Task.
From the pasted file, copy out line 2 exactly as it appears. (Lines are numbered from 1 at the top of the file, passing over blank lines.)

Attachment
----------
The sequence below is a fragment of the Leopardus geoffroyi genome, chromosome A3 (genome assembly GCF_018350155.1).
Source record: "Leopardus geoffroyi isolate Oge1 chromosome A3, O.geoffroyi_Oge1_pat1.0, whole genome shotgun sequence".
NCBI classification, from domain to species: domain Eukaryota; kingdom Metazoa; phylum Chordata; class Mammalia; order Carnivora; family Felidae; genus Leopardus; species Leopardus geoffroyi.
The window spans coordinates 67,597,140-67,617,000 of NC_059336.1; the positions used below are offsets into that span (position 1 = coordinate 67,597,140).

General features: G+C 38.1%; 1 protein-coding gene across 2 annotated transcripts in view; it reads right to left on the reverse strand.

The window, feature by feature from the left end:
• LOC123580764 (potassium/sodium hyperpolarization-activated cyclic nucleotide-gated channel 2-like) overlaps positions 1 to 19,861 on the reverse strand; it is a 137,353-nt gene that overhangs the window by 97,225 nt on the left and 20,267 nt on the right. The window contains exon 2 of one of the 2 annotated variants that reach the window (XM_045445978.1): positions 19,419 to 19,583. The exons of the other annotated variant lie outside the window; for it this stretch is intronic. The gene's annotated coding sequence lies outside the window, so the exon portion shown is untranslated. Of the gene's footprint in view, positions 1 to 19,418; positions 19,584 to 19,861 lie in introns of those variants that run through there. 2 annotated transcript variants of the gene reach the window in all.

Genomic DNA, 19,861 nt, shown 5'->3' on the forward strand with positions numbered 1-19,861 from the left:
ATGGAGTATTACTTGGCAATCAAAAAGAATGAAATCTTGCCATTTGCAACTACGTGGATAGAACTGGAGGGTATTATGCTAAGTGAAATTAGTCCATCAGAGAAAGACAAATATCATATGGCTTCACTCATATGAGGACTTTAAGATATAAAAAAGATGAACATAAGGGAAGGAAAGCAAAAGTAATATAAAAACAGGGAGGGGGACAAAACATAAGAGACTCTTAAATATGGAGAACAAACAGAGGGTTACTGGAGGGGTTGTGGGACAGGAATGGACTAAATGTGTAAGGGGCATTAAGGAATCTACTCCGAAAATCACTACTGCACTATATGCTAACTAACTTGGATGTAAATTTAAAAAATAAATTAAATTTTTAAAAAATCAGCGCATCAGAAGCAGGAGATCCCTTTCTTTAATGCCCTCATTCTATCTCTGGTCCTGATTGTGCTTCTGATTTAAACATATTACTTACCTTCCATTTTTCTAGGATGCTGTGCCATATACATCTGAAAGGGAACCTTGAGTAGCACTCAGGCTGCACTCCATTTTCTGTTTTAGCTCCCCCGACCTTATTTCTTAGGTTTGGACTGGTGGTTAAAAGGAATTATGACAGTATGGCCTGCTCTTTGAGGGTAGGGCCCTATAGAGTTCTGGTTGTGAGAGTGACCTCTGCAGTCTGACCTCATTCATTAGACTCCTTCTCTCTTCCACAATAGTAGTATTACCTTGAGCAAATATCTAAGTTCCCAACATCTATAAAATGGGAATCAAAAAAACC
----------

Source record: "Leopardus geoffroyi isolate Oge1 chromosome A3, O.geoffroyi_Oge1_pat1.0, whole genome shotgun sequence".